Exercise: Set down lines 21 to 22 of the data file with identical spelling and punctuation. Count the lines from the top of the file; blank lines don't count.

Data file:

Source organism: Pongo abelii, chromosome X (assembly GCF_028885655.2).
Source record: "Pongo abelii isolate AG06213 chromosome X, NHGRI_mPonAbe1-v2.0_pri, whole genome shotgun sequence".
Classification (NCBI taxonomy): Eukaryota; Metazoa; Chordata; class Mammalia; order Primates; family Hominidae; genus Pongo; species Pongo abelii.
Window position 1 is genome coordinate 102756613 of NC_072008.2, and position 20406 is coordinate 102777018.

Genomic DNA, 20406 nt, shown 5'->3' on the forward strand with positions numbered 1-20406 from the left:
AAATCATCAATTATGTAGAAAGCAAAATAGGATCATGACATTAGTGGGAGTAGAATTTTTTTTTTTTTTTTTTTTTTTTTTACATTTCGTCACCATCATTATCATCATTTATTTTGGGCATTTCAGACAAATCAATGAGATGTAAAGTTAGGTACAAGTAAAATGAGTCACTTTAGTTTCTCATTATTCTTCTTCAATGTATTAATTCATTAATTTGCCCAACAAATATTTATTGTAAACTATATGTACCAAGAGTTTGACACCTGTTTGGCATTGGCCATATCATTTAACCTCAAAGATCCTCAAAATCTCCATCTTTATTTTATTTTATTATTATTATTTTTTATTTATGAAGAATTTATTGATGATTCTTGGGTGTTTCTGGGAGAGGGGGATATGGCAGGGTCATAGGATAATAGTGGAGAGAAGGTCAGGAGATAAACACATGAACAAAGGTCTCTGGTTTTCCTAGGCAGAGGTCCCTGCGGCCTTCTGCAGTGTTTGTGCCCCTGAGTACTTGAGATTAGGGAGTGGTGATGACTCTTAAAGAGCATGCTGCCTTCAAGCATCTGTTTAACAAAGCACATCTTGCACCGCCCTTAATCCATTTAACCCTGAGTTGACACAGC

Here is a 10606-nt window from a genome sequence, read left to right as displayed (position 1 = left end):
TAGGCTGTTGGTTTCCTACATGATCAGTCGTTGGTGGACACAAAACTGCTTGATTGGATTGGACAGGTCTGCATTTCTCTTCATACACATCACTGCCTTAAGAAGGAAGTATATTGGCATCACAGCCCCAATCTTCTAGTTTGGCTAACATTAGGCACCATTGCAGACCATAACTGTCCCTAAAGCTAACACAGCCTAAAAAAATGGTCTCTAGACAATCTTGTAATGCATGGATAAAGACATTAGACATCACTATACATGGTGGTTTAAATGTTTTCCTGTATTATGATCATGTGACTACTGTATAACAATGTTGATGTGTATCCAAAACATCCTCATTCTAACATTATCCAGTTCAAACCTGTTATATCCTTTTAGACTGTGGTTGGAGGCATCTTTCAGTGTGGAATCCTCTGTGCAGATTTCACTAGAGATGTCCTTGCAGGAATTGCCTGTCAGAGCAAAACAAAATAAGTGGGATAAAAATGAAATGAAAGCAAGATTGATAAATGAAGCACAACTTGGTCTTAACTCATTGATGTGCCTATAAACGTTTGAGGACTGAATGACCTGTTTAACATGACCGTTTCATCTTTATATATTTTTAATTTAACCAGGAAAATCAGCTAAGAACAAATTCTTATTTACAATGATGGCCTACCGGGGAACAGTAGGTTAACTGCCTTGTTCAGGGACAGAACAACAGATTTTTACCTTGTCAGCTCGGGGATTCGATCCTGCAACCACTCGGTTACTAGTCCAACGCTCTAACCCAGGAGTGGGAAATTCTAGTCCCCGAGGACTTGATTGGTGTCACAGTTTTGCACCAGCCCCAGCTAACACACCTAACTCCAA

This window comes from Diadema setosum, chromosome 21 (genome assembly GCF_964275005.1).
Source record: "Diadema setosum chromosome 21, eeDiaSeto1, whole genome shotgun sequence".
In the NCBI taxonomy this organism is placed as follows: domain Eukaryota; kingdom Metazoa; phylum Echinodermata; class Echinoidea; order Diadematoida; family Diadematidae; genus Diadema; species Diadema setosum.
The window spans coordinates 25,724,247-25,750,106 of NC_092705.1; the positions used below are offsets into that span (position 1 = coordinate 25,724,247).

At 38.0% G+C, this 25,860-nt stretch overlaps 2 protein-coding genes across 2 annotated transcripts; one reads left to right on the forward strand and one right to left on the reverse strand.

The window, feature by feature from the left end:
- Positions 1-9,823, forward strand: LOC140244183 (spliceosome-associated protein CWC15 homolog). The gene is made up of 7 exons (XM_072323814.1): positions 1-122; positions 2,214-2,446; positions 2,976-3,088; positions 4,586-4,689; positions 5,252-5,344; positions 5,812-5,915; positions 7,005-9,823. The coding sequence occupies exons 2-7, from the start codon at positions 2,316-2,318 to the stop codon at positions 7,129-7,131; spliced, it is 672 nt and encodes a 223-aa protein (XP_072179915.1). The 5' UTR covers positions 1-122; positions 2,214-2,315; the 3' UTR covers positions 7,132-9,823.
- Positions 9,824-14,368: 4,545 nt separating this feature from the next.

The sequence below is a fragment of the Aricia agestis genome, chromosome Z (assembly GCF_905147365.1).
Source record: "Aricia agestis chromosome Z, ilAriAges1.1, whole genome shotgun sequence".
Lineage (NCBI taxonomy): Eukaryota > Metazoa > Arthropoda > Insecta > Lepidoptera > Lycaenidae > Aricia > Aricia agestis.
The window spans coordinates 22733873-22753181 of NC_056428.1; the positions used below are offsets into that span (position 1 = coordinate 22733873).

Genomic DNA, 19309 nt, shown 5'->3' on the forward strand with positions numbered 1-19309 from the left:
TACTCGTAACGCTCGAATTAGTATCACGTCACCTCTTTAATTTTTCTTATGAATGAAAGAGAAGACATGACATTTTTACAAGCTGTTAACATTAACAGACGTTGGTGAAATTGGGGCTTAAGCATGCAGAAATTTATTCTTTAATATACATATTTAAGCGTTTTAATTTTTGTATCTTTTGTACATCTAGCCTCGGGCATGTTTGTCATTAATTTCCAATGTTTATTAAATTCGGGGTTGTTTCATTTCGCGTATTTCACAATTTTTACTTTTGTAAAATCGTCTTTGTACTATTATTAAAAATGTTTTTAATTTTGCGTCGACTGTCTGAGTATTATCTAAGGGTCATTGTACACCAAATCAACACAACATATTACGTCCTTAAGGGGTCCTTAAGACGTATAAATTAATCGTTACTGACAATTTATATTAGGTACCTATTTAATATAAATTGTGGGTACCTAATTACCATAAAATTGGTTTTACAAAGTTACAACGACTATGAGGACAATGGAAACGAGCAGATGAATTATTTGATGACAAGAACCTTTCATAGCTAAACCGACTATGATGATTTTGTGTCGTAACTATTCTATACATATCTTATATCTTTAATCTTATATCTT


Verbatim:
Genomic DNA, 19309 nt, shown 5'->3' on the forward strand with positions numbered 1-19309 from the left:
TACTCGTAACGCTCGAATTAGTATCACGTCACCTCTTTAATTTTTCTTATGAATGAAAGAGAAGACATGACATTTTTACAAGCTGTTAACATTAACAGACGTTGGTGAAATTGGGGCTTAAGCATGCAGAAATTTATTCTTTAATATACATATTTAAGCGTTTTAATTTTTGTATCTTTTGTACATCTAGCCTCGGGCATGTTTGTCATTAATTTCCAATGTTTATTAAATTCGGGGTTGTTTCATTTCGCGTATTTCACAATTTTTACTTTTGTAAAATCGTCTTTGTACTATTATTAAAAATGTTTTTAATTTTGCGTCGACTGTCTGAGTATTATCTAAGGGTCATTGTACACCAAATCAACACAACATATTACGTCCTTAAGGGGTCCTTAAGACGTATAAATTAATCGTTACTGACAATTTATATTAGGTACCTATTTAATATAAATTGTGGGTACCTAATTACCATAAAATTGGTTTTACAAAGTTACAACGACTATGAGGACAATGGAAACGAGCAGATGAATTATTTGATGACAAGAACCTTTCATAGCTAAACCGACTATGATGATTTTGTGTCGTAACTATTCTATACATATCTTATATCTTTAATCTTATATCTT